A Hebrew Bible/Old Testament scholar looks at the Bible and culture…

Does Jacob Change? Does Anyone?

(This post covers some of the same ground as my session on Jacob in Reading the Bible as an Adult but talks more about how the themes of the story resonate with me.)

It’s common to read the Jacob narrative (Genesis 25-36) as tracing the main character’s transformation.  According to a lot of folks, Jacob begins his life as trickster but several key events help him to change.  One is his experience of being on the receiving end of deception, when his uncle Laban manipulates him into taking not just one but two cousins and hatches one scheme after another to keep Jacob down on the sheep farm. The other episode seen as pivotal shows up in chs. 32 and 33: on the night before he is to face the brother he has wronged, Jacob wrestles with and prevails over a man whom he later perceives as God.  Not only Jacob’s name but his very character is altered by the experience, enabling him to reconcile with Esau.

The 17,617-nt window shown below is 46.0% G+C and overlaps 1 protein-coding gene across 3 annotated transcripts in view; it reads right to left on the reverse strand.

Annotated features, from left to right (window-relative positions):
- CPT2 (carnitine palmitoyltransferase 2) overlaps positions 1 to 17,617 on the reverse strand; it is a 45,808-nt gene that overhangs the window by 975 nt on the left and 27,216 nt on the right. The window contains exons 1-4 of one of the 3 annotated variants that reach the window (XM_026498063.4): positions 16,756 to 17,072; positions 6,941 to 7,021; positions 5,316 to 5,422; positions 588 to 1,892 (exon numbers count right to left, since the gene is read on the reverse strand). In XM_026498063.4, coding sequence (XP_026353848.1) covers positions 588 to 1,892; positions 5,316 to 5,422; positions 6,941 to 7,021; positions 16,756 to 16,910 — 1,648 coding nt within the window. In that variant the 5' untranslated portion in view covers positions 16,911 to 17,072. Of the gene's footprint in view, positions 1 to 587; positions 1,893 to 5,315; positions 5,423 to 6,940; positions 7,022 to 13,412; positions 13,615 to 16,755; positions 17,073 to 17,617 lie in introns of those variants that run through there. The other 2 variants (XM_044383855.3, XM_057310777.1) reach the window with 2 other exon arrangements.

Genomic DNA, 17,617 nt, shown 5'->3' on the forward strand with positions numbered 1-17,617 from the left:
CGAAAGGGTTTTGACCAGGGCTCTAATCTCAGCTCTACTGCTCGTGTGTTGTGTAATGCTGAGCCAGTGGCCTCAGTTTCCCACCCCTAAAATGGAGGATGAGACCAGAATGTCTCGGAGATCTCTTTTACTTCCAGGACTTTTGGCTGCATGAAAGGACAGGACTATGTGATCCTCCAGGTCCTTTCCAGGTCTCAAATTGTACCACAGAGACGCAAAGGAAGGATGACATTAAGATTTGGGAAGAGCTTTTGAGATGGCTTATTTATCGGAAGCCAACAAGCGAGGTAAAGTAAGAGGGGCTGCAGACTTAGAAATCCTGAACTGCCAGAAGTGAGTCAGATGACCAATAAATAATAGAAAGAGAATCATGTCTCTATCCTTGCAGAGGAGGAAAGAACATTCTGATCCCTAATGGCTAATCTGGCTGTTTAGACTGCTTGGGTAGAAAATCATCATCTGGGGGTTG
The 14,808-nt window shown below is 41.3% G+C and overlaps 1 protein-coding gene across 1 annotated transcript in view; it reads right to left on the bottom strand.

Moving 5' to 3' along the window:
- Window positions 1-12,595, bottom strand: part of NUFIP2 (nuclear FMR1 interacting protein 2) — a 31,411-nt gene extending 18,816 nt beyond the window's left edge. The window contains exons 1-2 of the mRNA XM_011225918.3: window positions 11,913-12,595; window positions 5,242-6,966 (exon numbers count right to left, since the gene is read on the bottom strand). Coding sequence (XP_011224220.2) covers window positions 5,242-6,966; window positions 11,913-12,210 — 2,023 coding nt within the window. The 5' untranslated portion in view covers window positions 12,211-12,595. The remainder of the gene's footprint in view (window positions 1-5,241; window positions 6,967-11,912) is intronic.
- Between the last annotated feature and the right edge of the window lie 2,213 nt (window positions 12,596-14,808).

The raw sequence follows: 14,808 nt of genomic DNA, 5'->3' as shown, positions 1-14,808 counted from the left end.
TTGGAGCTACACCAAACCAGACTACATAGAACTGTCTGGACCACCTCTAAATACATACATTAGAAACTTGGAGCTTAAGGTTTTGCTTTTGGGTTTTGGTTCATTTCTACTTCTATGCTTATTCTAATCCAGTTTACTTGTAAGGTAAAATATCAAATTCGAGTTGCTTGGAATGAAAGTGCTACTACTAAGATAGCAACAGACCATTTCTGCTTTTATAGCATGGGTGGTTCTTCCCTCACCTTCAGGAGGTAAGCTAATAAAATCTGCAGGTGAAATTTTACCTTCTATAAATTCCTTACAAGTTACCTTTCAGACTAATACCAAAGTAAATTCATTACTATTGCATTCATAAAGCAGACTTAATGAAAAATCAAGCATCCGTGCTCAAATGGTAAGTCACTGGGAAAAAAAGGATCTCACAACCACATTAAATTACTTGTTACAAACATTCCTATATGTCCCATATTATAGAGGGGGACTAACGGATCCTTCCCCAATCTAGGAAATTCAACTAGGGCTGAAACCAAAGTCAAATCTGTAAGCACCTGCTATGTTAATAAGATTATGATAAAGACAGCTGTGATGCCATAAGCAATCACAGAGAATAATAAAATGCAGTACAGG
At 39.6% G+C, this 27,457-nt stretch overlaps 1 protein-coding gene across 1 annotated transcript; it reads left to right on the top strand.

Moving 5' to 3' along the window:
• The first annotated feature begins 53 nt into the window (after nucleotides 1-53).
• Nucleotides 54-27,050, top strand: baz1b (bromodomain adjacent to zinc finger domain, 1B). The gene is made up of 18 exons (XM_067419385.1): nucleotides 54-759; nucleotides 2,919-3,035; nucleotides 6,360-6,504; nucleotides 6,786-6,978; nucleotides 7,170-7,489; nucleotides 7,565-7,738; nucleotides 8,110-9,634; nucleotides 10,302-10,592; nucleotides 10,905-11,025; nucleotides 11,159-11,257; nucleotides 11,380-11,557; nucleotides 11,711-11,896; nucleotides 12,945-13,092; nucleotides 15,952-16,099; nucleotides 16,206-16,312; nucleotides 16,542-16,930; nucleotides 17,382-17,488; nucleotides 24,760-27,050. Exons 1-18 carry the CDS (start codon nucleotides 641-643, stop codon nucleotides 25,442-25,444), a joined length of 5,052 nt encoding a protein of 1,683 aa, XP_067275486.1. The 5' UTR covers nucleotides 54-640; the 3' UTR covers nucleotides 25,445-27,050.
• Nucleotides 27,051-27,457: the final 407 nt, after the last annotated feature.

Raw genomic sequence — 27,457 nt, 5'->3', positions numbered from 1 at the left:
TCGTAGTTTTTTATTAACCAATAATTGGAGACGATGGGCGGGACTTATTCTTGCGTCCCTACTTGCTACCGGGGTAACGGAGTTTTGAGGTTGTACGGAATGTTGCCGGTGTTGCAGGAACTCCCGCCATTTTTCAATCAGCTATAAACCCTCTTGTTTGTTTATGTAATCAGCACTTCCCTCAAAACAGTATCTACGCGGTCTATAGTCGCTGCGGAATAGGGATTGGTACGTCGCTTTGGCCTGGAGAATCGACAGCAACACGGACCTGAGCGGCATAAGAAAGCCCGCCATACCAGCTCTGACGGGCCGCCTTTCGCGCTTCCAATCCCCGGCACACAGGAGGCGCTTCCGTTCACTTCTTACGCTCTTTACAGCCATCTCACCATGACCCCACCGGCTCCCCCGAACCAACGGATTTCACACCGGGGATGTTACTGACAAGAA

That’s one way of looking at this story.  But paying close attention to particular literary features of this narrative makes Jacob’s story look different– less about change than about how themes established at the beginning of a life continue to weave throughout it.


The themes that begin Jacob’s story in Genesis 25:19-28 run throughout the narrative:

(1) Family history. Jacob’s story begins as the story of Abraham, Isaac, and then Rebekah.  His life will not be lived apart from the dynamics already at play in his nuclear and extended families.

(2) Rivalry.  Jacob’s struggle with his brother begins before he is born.  They are twins but also competitors.

(3) Divine decree. Before they exit the womb, God has already decreed how the relationship between brothers will play out—who will win and who will lose.

(4) Unequal parental love. Before we hear a single word from either son, we also are told that their parents love them unequally.  “Isaac loved Esau. . .  but Rebekah loved Jacob” (25:27).